The largest surrender of the U.S. Civil War is quite possibly an event you never even heard of. It was an impactful, decisive move, when Joseph E. Johnston surrendered to William Tecumseh (named after the Shawnee Chief) Sherman on April 26, 1865. This story was intentionally kept out of history books, but thankfully the staff, volunteers, and friends of Bennett Place State Historic Site are keeping the history alive for us.
Bennett Place visitor center is just outside of Durham, North Carolina and it was easy for me to find, with ample parking, a Visitor’s Center, and a beautiful museum and gift shop. The museum is free and a small donation is requested if visitors wish to have a tour of the grounds outside.
Here follows my best attempt at telling the story of the significance of Bennett Place. I apologize for any mistakes or glaring omissions. If you are not interested in U.S. Civil War history, go ahead and just look at the pictures.
Union Army General Sherman had recently torn through Georgia at the end of 1864, wreaking a path of destruction on his way to capture the city of Savannah. As soon as he was done with that, he told his people to get ready to wreak some havoc in the Carolinas. Confederate Army General Joseph E. Johnston had a much smaller force with soldiers who were not in the best condition, but he made preparations to try to hold back Sherman.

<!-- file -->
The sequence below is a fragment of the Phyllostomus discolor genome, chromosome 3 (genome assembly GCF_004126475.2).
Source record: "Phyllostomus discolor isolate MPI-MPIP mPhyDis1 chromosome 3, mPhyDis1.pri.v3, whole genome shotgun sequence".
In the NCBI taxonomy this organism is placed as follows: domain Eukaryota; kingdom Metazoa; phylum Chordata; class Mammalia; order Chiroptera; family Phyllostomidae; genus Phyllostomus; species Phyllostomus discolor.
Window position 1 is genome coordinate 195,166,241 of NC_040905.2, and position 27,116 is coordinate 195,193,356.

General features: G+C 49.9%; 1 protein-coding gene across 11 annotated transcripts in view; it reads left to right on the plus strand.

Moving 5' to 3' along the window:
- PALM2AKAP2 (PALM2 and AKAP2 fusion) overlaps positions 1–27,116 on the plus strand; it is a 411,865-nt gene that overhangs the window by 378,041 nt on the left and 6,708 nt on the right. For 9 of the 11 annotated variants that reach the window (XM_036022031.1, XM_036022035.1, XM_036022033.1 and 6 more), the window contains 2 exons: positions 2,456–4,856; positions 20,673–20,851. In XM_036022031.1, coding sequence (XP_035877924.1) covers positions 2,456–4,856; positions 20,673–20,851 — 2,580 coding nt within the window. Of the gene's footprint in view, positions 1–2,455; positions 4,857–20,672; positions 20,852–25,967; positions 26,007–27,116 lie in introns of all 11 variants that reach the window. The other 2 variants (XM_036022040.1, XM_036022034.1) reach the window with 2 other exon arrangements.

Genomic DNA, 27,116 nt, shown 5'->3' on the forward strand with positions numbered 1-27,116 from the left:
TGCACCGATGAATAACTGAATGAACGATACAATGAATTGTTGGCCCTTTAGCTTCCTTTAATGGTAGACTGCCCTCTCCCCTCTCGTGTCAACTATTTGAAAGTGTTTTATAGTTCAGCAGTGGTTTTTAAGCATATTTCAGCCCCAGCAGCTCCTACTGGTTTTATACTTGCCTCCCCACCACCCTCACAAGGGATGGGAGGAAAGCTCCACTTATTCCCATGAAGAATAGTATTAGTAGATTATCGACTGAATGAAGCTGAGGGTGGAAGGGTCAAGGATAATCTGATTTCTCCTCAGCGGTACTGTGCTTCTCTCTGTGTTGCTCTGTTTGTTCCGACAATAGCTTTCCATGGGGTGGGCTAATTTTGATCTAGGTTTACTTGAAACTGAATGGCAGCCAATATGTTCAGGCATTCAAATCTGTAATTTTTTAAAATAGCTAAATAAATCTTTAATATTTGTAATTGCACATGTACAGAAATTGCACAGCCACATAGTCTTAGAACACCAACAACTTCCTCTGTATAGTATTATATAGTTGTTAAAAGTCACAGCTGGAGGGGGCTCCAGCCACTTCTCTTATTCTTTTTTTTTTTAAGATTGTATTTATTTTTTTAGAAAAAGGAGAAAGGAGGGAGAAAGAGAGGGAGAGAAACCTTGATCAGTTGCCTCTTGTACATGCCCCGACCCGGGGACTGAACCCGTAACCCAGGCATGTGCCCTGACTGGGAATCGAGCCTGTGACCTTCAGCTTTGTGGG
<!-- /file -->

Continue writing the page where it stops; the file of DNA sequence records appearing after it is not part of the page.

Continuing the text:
The U.S. President Lincoln called Sherman to Washington for a discussion in March, and they talked about conditions of surrender of the Confederate forces, which they agreed was imminent. Sherman returned to his troops on April 11, 1865 and moved them toward the North Carolina state capitol of Raleigh, The next day he received word that General Robert E. Lee had surrendered at Appomattox. This confirmed his impression that the war was all but over for the South.
In the meantime, the “President” of the Confederate States, Jefferson Davis, was heading for a meeting with General Johnston with hopes that uniting with Lee’s army they still had a chance of success. On the way, however, he heard about Lee’s surrender. When Davis met with Johnston, he insisted that the Confederate army could still prevail, but authorized the general to begin negotiations with Sherman. General Johnston sent a message to General Sherman, asking for a meeting.
As Sherman was getting ready to leave for the meeting, a telegraph operator handed him a message: Lincoln had been assassinated! Knowing the war was very close to an end, and not wanting to disrupt progress toward its end, but also not knowing who he could trust, Sherman swore the telegraph operator to secrecy and proceeded to the meeting.
The two generals met cordially and shook hands while still mounted. Sherman asked for a place to meet in private, and Johnston suggested a farm he had just passed, that he referred to as the Bennett’s farm (Turns out their name was actually spelled Bennitt, but too bad for them, as they are immortalized with the wrong spelling now. I can totally relate, as most people in my life get the spelling of my last name wrong, and many of them misspell the first as well.)